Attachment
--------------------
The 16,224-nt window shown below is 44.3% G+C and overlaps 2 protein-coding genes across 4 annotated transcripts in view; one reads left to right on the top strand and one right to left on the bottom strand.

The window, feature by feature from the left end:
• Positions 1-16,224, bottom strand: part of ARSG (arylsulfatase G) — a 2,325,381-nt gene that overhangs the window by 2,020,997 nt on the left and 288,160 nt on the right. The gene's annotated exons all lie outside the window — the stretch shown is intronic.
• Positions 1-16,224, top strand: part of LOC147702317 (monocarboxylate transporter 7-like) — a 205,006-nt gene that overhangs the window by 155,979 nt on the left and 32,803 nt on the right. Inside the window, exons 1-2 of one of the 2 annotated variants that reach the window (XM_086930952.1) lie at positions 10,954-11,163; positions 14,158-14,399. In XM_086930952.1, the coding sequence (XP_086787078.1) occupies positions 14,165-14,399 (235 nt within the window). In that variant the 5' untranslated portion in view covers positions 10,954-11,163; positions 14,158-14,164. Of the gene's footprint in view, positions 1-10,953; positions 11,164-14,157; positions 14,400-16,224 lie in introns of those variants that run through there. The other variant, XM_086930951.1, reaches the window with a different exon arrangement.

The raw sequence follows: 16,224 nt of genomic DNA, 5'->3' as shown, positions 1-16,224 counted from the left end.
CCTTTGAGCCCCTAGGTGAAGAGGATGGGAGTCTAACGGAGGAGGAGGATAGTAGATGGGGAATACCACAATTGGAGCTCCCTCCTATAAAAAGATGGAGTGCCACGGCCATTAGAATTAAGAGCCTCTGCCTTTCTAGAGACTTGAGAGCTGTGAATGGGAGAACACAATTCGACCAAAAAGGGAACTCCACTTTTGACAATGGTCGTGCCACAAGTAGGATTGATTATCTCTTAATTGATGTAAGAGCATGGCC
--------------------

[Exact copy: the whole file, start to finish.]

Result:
The 16,224-nt window shown below is 44.3% G+C and overlaps 2 protein-coding genes across 4 annotated transcripts in view; one reads left to right on the top strand and one right to left on the bottom strand.

The window, feature by feature from the left end:
• Positions 1-16,224, bottom strand: part of ARSG (arylsulfatase G) — a 2,325,381-nt gene that overhangs the window by 2,020,997 nt on the left and 288,160 nt on the right. The gene's annotated exons all lie outside the window — the stretch shown is intronic.
• Positions 1-16,224, top strand: part of LOC147702317 (monocarboxylate transporter 7-like) — a 205,006-nt gene that overhangs the window by 155,979 nt on the left and 32,803 nt on the right. Inside the window, exons 1-2 of one of the 2 annotated variants that reach the window (XM_086930952.1) lie at positions 10,954-11,163; positions 14,158-14,399. In XM_086930952.1, the coding sequence (XP_086787078.1) occupies positions 14,165-14,399 (235 nt within the window). In that variant the 5' untranslated portion in view covers positions 10,954-11,163; positions 14,158-14,164. Of the gene's footprint in view, positions 1-10,953; positions 11,164-14,157; positions 14,400-16,224 lie in introns of those variants that run through there. The other variant, XM_086930951.1, reaches the window with a different exon arrangement.

The raw sequence follows: 16,224 nt of genomic DNA, 5'->3' as shown, positions 1-16,224 counted from the left end.
CCTTTGAGCCCCTAGGTGAAGAGGATGGGAGTCTAACGGAGGAGGAGGATAGTAGATGGGGAATACCACAATTGGAGCTCCCTCCTATAAAAAGATGGAGTGCCACGGCCATTAGAATTAAGAGCCTCTGCCTTTCTAGAGACTTGAGAGCTGTGAATGGGAGAACACAATTCGACCAAAAAGGGAACTCCACTTTTGACAATGGTCGTGCCACAAGTAGGATTGATTATCTCTTAATTGATGTAAGAGCATGGCC